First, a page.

Well, the weather has finally turned warm. The last couple weeks, temps have been in that nice spring region, the 70’s. Temps changed pretty suddenly in early April, from nearly freezing during the day and sub-freezing at night, to in the low 60’s during the day and in the low 40’s at night. The last couple weeks, we saw a jump into the high 70’s. I honestly cannot say how happy I am to see the cold weather gone. Since the deadly rains we had in Colorado last September, temperatures have been cold, and either wet or icy. We didn’t get quite the same amount of snow as we have had in years past, but the cold…just brutal.
With the warmer weather comes all the things about nature that I love. The ice is gone, and fresh water is flowing. A fresh breeze blows just cool enough to keep you feeling comfortable, and warm enough that you don’t shiver. Birds and wildlife arrive all colorful. Babies are hatching and birthing now, or just around the corner.
I’ve been visiting Cherry Creek, my regular haunt (sorry, birder joke :P), and my favorite area of Cherry Creek, the Cottonwood Creek Wetland, for a couple weeks now. I missed most of the earlier bird migrations. A fairly wide variety of ducks move through just as spring starts, and they didn’t wait for the cold to lift this year. Most of the more interesting ducks, like the beautiful little Buffle Head, Ring-necked, and even more exotic ducks have mostly moved on. A few stragglers seem to be sticking around, according to reports, but for the most part, I’d have to hit Barrow, AK to see them all. I’m ok with that, though…I didn’t really want to be out in the freezing breeze shivering my buns off to get one or two good shots.
Now, the next part of the migration is occurring: The shorebirds, waders, and summer waterfowl are arriving. The American White Pelicans are here in force, as are the Cormorants. Just yesterday, when I was just getting to Cherry Creek, several huge flocks of Double-crested Cormorants flew overhead…must have been a couple hundred of them. The Herons and Egrets have arrived, and some big flocks of another wader that has for me thus far been rather elusive has also arrived: The Ibis! This year is a treat, we have both the common White-faced Ibis, and a very rare visitor I have not seen since I first started photographing birds with my 450D about five years ago (more on this rare bird in a future post.) Shorebirds are arriving, most which will probably just move through onto more northern and coastal grounds, as well. This includes the Killdeer, which are probably one of the most ubiquitous endemic plovers, as well as sandpipers, Willets, and Dowitchers. I think I may have spotted a Snipe as well, but it flew off before I could get close enough for a proper ID.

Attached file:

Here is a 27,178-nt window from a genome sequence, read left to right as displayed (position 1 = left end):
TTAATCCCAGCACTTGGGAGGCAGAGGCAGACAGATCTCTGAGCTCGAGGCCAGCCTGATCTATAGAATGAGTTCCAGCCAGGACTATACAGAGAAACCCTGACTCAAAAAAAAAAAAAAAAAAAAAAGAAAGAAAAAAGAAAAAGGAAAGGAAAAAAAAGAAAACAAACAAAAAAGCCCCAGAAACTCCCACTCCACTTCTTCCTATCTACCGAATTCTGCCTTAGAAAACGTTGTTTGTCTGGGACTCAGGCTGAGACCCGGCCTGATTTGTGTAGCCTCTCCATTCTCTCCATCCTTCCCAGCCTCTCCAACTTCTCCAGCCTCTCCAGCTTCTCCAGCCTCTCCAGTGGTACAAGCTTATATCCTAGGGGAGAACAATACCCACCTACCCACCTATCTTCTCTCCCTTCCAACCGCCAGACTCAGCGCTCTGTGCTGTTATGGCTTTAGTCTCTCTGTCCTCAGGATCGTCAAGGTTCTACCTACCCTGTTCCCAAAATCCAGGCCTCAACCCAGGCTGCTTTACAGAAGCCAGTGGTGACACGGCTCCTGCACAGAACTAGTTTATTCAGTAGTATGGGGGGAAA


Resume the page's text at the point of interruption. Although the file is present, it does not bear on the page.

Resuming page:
The deer are out in force again. The males and females have broken up into their separate groups. I’m still learning more about the behavior of deer. Last year, I learned that during summer, one older male will usually take a younger yearling male under it’s wing. Pairs of males like that roam the park, and the deer at that time of year are quite docile. It seems in early spring, the males group up. The yearlings that level up to their second year, and the older males, wander around in larger groups of four, five, maybe even more. They all have the fresh stubs of beautiful velvet-covered new antlers. I’m really looking forward to seeing what other behaviors the deer exhibit. I also hope to maybe capture some baby fawns being born, although I think the window of opportunity for that is fast closing.
The wildlife at Cherry Creek is very healthy this year. Not really sure why, perhaps because of the significant increase in water (last years September rains restored the water levels in our water table and all our reservoirs, so much so that they are either overflowing or in the case of Cherry Creek and Chatfield, flowing backwards whenever there is a rain), perhaps because winters been ending on schedule and life has sprung forth with a vengeance. I know for sure that the Coyotes, which appear to be incredibly healthy, are healthy because of an explosion in the Black-tailed Prairie Dog population. Just yesterday, I finally glimpsed baby prairie dogs. They must have emerged a week or two ago, as they a have their fear of intruders and bolt hole behavior ingrained. Between a plethora of baby prairie dogs, and the very large size of the prairie dog ward at Cherry Creek anyway, the coyotes have plenty of food.
While trying (and failing) to get some great activity shots of the newborn p. doggs, I saw two amazing things. One was a truly fat tub of a prairie dog BOOKING it across dog town (God only knows why). I new prairie dogs could move quickly into their holes when they wanted to, but this bub, he was HAULING. He must have been going 25-30mph for the incredibly short time he cleared a distance of well over 100 feet, it took him only a few seconds. The little guy kicked up a huge dust trail, and clods of dirt where flying everywhere! It was probably one of the most hilarious things I’ve seen in nature for some time. (Sadly, at the time this occurred, I was still unpacking all my gear, and couldn’t get a shot.) Shortly after this, a coyote quite literally hopped out from behind a juniper, cleared over four feet in air, in an attempt to pounce on an unsuspecting ground rodent near it’s hole. He failed, but then he tore off in a frenzy, one hole after another, kicking off a rippling dog town alarm. I think he was mixing up play time with lunch time as he looked to be having a blast, however I think in the end he ultimately got a meal. (Of course, he was behind a brambling bush when he caught it, and was at too great a distance to photograph as anything other than a roughly canine-shaped blob.)
I have a bunch of new photography to share in the coming days, so stay tuned.